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Mol Cell Biol. 1994 Jan;14(1):10-20.

Four distinct and unusual linker proteins in a mitotically dividing nucleus are derived from a 71-kilodalton polyprotein, lack p34cdc2 sites, and contain protein kinase A sites.

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Department of Biology, University of Rochester, New York 14627.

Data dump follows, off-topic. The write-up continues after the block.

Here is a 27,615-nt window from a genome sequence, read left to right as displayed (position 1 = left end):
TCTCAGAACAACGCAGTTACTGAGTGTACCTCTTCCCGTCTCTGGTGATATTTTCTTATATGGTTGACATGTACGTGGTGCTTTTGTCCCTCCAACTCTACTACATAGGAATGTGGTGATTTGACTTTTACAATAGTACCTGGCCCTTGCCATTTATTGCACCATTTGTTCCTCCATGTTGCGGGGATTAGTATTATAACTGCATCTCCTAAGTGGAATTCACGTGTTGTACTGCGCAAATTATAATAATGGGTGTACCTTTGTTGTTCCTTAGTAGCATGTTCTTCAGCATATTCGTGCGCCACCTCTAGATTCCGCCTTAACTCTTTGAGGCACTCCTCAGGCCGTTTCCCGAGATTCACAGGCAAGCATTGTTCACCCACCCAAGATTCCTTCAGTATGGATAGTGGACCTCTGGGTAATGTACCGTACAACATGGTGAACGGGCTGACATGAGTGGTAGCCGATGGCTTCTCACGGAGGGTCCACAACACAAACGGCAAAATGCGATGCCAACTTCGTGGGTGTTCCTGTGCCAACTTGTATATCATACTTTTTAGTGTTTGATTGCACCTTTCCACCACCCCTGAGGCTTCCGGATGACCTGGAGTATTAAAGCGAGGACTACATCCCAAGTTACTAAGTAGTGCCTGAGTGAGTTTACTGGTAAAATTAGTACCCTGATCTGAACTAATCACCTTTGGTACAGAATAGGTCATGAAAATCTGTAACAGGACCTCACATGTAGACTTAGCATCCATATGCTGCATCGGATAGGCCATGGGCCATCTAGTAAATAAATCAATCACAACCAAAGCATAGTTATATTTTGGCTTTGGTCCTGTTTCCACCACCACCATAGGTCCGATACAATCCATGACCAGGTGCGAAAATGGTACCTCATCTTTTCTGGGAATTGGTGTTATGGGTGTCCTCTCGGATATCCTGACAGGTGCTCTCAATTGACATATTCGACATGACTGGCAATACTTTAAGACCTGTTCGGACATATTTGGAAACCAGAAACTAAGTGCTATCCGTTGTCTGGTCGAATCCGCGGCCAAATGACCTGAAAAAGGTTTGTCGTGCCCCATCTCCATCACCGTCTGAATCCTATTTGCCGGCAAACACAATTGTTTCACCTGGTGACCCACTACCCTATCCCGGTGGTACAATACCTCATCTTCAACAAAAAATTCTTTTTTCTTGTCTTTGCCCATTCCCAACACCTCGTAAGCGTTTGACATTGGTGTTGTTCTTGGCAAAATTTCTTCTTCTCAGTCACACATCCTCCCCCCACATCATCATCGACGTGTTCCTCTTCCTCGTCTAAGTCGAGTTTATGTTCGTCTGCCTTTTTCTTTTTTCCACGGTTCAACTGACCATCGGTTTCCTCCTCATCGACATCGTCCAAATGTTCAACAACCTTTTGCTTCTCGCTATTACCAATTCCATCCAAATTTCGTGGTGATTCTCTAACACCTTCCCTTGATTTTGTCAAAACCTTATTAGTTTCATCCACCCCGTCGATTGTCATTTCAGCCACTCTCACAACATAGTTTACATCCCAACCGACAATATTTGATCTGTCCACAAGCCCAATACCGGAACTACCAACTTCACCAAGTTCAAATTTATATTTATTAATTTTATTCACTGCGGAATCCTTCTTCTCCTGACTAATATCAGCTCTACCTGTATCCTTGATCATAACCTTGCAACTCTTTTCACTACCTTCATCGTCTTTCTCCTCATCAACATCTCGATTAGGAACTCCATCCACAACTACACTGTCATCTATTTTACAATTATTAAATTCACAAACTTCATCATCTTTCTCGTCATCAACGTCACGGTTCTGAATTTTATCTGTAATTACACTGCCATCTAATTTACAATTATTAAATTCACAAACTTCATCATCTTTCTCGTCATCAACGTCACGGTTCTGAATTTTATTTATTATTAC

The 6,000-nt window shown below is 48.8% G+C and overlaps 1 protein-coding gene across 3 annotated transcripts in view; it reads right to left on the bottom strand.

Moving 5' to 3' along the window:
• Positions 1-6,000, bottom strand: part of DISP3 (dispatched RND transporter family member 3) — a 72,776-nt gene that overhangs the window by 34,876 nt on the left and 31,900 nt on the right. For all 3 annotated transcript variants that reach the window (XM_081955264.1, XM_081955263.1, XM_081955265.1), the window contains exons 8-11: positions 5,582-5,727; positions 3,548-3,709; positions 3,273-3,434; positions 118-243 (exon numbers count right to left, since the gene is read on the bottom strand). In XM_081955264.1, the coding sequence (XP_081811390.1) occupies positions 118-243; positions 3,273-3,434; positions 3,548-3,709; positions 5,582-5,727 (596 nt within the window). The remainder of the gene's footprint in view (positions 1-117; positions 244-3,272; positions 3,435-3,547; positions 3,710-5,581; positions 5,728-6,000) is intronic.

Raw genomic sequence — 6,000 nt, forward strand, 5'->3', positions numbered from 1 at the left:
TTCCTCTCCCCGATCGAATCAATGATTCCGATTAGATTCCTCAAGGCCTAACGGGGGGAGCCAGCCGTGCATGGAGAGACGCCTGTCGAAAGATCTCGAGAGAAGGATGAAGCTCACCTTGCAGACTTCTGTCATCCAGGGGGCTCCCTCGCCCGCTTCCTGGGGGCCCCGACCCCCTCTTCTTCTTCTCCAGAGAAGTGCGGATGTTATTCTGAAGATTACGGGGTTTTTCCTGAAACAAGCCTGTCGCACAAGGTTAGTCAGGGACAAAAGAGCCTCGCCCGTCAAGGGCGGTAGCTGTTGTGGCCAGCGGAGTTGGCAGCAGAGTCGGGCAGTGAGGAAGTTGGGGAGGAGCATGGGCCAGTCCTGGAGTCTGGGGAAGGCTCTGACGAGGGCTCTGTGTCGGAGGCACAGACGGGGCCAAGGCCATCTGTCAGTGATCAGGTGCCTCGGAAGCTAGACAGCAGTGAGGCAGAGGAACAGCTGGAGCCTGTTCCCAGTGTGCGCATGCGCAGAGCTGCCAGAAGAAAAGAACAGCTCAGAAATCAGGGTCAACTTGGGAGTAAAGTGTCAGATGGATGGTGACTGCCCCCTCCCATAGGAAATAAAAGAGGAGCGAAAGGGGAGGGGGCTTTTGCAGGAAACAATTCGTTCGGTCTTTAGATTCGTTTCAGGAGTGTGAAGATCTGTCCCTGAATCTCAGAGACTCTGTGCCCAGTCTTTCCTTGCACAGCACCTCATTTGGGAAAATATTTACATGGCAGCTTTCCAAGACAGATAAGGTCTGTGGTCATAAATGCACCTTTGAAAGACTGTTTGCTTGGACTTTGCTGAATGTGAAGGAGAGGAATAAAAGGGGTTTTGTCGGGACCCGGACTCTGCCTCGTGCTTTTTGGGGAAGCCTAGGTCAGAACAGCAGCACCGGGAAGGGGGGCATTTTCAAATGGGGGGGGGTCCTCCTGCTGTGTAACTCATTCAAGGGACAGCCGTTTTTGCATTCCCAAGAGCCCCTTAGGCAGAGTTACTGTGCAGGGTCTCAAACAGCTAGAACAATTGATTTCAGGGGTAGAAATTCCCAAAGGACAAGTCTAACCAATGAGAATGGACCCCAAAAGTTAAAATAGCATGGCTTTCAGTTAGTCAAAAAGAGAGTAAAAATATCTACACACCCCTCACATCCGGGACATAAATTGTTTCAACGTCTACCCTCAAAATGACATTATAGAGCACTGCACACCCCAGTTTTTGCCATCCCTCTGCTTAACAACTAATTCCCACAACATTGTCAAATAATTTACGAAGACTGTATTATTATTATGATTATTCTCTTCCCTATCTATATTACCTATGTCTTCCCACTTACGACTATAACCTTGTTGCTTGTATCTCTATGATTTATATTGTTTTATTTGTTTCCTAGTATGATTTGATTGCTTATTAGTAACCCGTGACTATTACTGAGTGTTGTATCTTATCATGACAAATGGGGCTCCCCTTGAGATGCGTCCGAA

Tetrahymena thermophila micronuclei contain four linker-associated proteins, alpha, beta, gamma, and delta. Synthetic oligonucleotides based on N-terminal protein sequences of beta and gamma were used to clone the micronuclear linker histone (MLH) gene. The MLH gene is single copy and is transcribed into a 2.4-kb message encoding all four linker-associated proteins. The message is translated into a polypeptide (Mic LH) that is processed at the sequence decreases RTK to give proteins whose amino acid sequences differ markedly from each other, from the sequence of macronuclear H1, and from sequences of typical H1s of other organisms. This represents the first example of multiple chromatin proteins derived from a single polyprotein. The delta protein consists largely of two high-mobility-group (HMG) boxes. An evolutionary analysis of HMG boxes indicates that the delta HMG boxes are similar to the HMG boxes of tsHMG, a protein that appears in elongating mouse spermatids when they condense and cease transcription, suggesting that delta could play a similar role in the micronucleus. The micronucleus divides mitotically, while the macronucleus divides amitotically. Surprisingly, macronuclear H1 but not Mic LH contains sequences resembling p34cdc2 kinase phosphorylation sites, while each of the Mic LH-derived proteins contains a typical protein kinase A phosphorylation site in its carboxy terminus.

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